Consider setting up study groups or assigning collaborative projects that require meetings outside of class.Interaction among students and between students and faculty, particularly through activities built around substantive academic work, has proven to have a positive impact upon students’ success in college (Astin 1992, Light). Small study or discussion groups have proven particularly helpful (Light 70-71), yet some students are less likely than others to begin or join such groups on their own (Light 18).
1. Assign students to groups for collaborative learning projects. Projects such as peer editing, group papers, laboratory assignments, or presentations enable students to work with each other. Such groups can meet either in or out of class, and can be either short- or long-term. Such a structure requires careful planning and encouragement and may not be appropriate for all classes.
2. If your students meet in groups outside class, they need to be able to contact one another. Enabling the email function in Instructional Toolkit will allow students to find the email addresses for other students in the class. Only those who have agreed for their email address to be made public will appear there, so any students who do not wish to give out such information may choose to arrange project meetings with their group after class.
3. You can also set up an electronic discussion group for the course using Toolkit. This function allows students to post questions or ideas and to receive comments from you and other students outside of class. Some U.Va. instructors have found that discussion groups allow normally quiet or shy students to express themselves and even take a lead in conversations with classmates. (For information on setting up a discussion group or on Toolkit more generally, see http:// toolkit.virginia.edu ).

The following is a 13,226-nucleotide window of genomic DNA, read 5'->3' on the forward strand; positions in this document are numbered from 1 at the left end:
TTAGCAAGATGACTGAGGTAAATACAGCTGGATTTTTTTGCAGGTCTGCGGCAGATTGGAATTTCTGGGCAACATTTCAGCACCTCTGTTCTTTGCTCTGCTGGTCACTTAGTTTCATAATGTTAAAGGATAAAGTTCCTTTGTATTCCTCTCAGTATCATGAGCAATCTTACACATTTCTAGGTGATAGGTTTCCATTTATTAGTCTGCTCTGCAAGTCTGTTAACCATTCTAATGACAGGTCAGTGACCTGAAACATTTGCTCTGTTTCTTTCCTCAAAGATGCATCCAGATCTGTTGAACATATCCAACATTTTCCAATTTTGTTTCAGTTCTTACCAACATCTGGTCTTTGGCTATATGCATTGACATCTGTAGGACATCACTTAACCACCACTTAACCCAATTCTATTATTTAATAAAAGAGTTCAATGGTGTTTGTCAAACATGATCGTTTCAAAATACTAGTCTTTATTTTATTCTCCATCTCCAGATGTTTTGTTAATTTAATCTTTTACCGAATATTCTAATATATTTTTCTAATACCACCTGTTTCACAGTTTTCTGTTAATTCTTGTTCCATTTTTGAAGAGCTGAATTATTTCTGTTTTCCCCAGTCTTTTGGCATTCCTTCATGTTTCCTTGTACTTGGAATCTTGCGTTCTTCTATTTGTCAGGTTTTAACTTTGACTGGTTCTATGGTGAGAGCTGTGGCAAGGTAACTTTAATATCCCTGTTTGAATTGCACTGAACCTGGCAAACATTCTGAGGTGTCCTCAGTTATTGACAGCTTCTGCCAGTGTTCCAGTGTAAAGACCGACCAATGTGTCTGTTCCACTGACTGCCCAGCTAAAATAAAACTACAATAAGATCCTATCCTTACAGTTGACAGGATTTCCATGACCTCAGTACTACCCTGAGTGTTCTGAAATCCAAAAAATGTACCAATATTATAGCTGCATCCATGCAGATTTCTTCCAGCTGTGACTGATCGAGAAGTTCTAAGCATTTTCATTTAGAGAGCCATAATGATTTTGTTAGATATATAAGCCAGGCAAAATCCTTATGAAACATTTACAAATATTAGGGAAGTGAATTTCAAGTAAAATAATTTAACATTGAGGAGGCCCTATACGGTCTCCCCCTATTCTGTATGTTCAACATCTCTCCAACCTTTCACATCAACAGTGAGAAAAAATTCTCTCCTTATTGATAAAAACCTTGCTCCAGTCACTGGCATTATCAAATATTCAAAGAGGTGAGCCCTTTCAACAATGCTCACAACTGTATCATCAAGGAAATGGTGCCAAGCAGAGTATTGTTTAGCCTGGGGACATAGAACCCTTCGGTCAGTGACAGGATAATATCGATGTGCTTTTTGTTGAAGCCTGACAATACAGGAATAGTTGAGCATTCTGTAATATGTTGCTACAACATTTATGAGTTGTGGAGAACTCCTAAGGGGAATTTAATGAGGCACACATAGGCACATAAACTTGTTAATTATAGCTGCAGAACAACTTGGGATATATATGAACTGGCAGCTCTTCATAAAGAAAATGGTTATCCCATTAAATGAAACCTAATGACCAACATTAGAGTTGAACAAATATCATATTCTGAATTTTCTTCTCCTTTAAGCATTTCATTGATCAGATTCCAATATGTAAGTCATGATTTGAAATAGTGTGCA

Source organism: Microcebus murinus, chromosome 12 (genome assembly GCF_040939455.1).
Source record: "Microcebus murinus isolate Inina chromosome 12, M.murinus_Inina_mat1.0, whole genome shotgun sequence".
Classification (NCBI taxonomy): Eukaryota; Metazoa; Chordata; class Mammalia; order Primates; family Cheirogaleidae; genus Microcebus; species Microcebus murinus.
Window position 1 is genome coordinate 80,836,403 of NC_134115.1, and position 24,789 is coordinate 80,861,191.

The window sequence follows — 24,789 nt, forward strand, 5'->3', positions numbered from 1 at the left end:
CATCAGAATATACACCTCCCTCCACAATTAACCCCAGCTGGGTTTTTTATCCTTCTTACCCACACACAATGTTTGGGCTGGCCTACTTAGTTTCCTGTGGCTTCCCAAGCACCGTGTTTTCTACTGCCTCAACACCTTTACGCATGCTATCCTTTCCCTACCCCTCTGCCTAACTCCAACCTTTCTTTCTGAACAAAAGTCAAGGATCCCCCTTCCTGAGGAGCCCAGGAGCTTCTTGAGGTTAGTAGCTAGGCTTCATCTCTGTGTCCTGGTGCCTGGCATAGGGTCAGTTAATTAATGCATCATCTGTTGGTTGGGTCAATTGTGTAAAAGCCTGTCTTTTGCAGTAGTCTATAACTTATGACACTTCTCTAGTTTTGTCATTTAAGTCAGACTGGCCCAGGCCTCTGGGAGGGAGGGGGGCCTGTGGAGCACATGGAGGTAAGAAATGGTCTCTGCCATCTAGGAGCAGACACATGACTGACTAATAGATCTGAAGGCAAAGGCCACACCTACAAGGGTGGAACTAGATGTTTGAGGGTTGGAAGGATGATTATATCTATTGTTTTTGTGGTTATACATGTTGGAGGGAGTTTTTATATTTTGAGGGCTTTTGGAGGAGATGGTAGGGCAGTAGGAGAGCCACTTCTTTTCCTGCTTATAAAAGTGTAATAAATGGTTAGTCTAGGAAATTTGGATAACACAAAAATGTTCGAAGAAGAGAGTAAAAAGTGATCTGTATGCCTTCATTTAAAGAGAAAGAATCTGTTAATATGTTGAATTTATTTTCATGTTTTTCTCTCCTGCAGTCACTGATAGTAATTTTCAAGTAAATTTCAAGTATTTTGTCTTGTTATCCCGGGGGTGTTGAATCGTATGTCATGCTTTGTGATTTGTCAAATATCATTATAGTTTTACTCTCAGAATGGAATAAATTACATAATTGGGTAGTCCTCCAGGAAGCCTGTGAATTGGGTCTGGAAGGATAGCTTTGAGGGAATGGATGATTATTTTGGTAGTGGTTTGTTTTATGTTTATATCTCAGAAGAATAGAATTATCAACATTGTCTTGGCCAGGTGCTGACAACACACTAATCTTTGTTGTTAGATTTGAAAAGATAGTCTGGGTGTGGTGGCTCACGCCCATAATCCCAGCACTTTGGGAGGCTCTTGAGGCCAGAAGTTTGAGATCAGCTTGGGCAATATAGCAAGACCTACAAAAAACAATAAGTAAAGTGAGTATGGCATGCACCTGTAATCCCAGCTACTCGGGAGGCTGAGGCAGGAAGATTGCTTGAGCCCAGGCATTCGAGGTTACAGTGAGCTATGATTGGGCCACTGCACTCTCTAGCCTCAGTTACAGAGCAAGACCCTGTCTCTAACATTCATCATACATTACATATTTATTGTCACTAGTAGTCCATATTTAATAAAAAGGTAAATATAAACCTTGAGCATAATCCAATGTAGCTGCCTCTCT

When including projects and activities that use group learning, encourage group interaction and support. Pay careful attention to group dynamics:
1. Assign and monitor small groups to ensure that some students do not become excluded from full participation. Proponents of cooperative learning recommend that you create heterogeneous groups and avoid having friends together in one group. Students who choose their own groups often inadvertently exclude some students. Even in collaborative environments, interracial or intercultural tensions can arise. If you pay attention, you can head off such difficulties by speaking to students privately, reassigning roles within the group, breaking up the group into smaller components, or reassigning groups.
2. Monitor small groups periodically to make certain each member of the group is given comparable responsibility and control. Try to ensure that everyone in the group is assigned equal responsibility, and that some students do not become relegated to more trivial tasks. To do so, you may need to note how students fulfill the assignment and modify your procedures, intervening if more assertive students begin to dominate. For example, in male-female partnerships in scientific experiments, studies have shown that the male student often performs the experiment while the female student writes down the observations (Rosser 59). In such cases the female student does not participate directly. To counter such problems, make the rules of the assignment clear (e.g., each person will help perform the experiment) and request that the teams add this point to their honor pledge, or assign different responsibilities to individuals as part of the instructions (X performs the experiment, Y notes the results, and so on).